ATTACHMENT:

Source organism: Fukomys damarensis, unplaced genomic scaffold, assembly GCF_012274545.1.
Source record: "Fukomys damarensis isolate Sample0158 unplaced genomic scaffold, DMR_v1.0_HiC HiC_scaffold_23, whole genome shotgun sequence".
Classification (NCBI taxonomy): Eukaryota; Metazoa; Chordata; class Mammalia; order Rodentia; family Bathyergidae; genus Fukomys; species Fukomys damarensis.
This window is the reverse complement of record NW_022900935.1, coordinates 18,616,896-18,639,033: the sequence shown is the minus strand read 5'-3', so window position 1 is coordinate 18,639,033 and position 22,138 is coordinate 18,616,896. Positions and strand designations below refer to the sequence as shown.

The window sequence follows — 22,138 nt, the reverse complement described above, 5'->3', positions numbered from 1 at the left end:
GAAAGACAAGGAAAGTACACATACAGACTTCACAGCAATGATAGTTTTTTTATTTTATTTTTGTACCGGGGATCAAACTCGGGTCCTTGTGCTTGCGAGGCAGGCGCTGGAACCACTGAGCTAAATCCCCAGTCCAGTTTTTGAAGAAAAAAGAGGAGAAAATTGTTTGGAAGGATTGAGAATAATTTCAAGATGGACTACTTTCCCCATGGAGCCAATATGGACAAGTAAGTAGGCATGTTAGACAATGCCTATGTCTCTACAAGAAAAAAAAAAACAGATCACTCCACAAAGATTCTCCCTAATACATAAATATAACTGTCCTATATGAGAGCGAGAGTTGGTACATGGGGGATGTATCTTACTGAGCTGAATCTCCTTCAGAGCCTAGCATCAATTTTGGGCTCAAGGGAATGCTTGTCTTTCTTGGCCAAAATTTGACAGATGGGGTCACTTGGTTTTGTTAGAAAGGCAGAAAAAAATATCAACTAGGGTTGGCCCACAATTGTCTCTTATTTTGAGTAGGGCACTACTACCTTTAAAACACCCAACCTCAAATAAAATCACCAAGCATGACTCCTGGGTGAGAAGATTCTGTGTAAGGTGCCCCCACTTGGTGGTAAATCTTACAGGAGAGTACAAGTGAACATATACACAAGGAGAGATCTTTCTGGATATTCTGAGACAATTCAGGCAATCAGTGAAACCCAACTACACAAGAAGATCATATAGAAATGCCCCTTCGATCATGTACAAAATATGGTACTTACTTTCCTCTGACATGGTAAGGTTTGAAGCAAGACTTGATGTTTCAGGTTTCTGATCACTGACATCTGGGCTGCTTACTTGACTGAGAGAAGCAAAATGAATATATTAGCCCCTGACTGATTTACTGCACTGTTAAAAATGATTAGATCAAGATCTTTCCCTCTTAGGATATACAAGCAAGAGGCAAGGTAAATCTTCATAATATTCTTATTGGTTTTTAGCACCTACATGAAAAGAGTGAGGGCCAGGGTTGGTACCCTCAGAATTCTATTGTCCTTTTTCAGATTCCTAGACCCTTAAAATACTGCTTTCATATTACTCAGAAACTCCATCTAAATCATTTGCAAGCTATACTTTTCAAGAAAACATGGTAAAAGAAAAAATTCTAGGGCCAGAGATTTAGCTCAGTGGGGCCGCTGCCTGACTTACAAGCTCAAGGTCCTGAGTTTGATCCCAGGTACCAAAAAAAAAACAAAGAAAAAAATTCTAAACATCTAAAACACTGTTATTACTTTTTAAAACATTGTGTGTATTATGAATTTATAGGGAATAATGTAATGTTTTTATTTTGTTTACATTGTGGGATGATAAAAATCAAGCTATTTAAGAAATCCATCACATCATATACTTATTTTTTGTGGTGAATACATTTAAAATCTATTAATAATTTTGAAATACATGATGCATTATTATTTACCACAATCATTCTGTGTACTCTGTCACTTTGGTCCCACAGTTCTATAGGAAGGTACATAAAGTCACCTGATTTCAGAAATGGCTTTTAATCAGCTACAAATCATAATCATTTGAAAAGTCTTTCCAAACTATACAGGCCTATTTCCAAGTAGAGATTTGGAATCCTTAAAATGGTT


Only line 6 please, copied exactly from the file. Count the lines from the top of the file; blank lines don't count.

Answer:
GAAAGACAAGGAAAGTACACATACAGACTTCACAGCAATGATAGTTTTTTTATTTTATTTTTGTACCGGGGATCAAACTCGGGTCCTTGTGCTTGCGAGGCAGGCGCTGGAACCACTGAGCTAAATCCCCAGTCCAGTTTTTGAAGAAAAAAGAGGAGAAAATTGTTTGGAAGGATTGAGAATAATTTCAAGATGGACTACTTTCCCCATGGAGCCAATATGGACAAGTAAGTAGGCATGTTAGACAATGCCTATGTCTCTACAAGAAAAAAAAAAACAGATCACTCCACAAAGATTCTCCCTAATACATAAATATAACTGTCCTATATGAGAGCGAGAGTTGGTACATGGGGGATGTATCTTACTGAGCTGAATCTCCTTCAGAGCCTAGCATCAATTTTGGGCTCAAGGGAATGCTTGTCTTTCTTGGCCAAAATTTGACAGATGGGGTCACTTGGTTTTGTTAGAAAGGCAGAAAAAAATATCAACTAGGGTTGGCCCACAATTGTCTCTTATTTTGAGTAGGGCACTACTACCTTTAAAACACCCAACCTCAAATAAAATCACCAAGCATGACTCCTGGGTGAGAAGATTCTGTGTAAGGTGCCCCCACTTGGTGGTAAATCTTACAGGAGAGTACAAGTGAACATATACACAAGGAGAGATCTTTCTGGATATTCTGAGACAATTCAGGCAATCAGTGAAACCCAACTACACAAGAAGATCATATAGAAATGCCCCTTCGATCATGTACAAAATATGGTACTTACTTTCCTCTGACATGGTAAGGTTTGAAGCAAGACTTGATGTTTCAGGTTTCTGATCACTGACATCTGGGCTGCTTACTTGACTGAGAGAAGCAAAATGAATATATTAGCCCCTGACTGATTTACTGCACTGTTAAAAATGATTAGATCAAGATCTTTCCCTCTTAGGATATACAAGCAAGAGGCAAGGTAAATCTTCATAATATTCTTATTGGTTTTTAGCACCTACATGAAAAGAGTGAGGGCCAGGGTTGGTACCCTCAGAATTCTATTGTCCTTTTTCAGATTCCTAGACCCTTAAAATACTGCTTTCATATTACTCAGAAACTCCATCTAAATCATTTGCAAGCTATACTTTTCAAGAAAACATGGTAAAAGAAAAAATTCTAGGGCCAGAGATTTAGCTCAGTGGGGCCGCTGCCTGACTTACAAGCTCAAGGTCCTGAGTTTGATCCCAGGTACCAAAAAAAAAACAAAGAAAAAAATTCTAAACATCTAAAACACTGTTATTACTTTTTAAAACATTGTGTGTATTATGAATTTATAGGGAATAATGTAATGTTTTTATTTTGTTTACATTGTGGGATGATAAAAATCAAGCTATTTAAGAAATCCATCACATCATATACTTATTTTTTGTGGTGAATACATTTAAAATCTATTAATAATTTTGAAATACATGATGCATTATTATTTACCACAATCATTCTGTGTACTCTGTCACTTTGGTCCCACAGTTCTATAGGAAGGTACATAAAGTCACCTGATTTCAGAAATGGCTTTTAATCAGCTACAAATCATAATCATTTGAAAAGTCTTTCCAAACTATACAGGCCTATTTCCAAGTAGAGATTTGGAATCCTTAAAATGGTT